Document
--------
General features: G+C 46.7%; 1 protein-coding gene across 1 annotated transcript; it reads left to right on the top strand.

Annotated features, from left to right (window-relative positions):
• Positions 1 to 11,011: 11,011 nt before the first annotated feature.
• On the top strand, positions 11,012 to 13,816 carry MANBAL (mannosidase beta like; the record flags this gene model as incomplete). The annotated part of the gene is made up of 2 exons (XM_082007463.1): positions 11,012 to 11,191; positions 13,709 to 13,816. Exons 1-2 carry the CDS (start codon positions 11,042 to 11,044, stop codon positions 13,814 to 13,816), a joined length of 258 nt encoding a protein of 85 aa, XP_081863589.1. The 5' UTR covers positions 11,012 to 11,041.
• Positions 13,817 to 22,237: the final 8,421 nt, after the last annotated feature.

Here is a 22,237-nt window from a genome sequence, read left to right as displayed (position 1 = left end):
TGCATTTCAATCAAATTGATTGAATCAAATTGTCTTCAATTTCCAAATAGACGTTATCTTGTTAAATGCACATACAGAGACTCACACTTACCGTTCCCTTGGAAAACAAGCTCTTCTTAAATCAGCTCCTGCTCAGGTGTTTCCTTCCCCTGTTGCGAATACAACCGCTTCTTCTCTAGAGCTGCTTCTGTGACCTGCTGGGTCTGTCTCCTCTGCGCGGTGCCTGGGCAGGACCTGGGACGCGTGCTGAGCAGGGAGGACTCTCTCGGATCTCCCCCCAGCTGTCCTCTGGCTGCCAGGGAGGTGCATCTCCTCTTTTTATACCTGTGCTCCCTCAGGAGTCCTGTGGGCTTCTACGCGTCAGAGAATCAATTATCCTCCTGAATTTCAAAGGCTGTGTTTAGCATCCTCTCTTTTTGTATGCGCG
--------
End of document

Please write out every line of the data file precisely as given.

General features: G+C 46.7%; 1 protein-coding gene across 1 annotated transcript; it reads left to right on the top strand.

Annotated features, from left to right (window-relative positions):
• Positions 1 to 11,011: 11,011 nt before the first annotated feature.
• On the top strand, positions 11,012 to 13,816 carry MANBAL (mannosidase beta like; the record flags this gene model as incomplete). The annotated part of the gene is made up of 2 exons (XM_082007463.1): positions 11,012 to 11,191; positions 13,709 to 13,816. Exons 1-2 carry the CDS (start codon positions 11,042 to 11,044, stop codon positions 13,814 to 13,816), a joined length of 258 nt encoding a protein of 85 aa, XP_081863589.1. The 5' UTR covers positions 11,012 to 11,041.
• Positions 13,817 to 22,237: the final 8,421 nt, after the last annotated feature.

Here is a 22,237-nt window from a genome sequence, read left to right as displayed (position 1 = left end):
TGCATTTCAATCAAATTGATTGAATCAAATTGTCTTCAATTTCCAAATAGACGTTATCTTGTTAAATGCACATACAGAGACTCACACTTACCGTTCCCTTGGAAAACAAGCTCTTCTTAAATCAGCTCCTGCTCAGGTGTTTCCTTCCCCTGTTGCGAATACAACCGCTTCTTCTCTAGAGCTGCTTCTGTGACCTGCTGGGTCTGTCTCCTCTGCGCGGTGCCTGGGCAGGACCTGGGACGCGTGCTGAGCAGGGAGGACTCTCTCGGATCTCCCCCCAGCTGTCCTCTGGCTGCCAGGGAGGTGCATCTCCTCTTTTTATACCTGTGCTCCCTCAGGAGTCCTGTGGGCTTCTACGCGTCAGAGAATCAATTATCCTCCTGAATTTCAAAGGCTGTGTTTAGCATCCTCTCTTTTTGTATGCGCG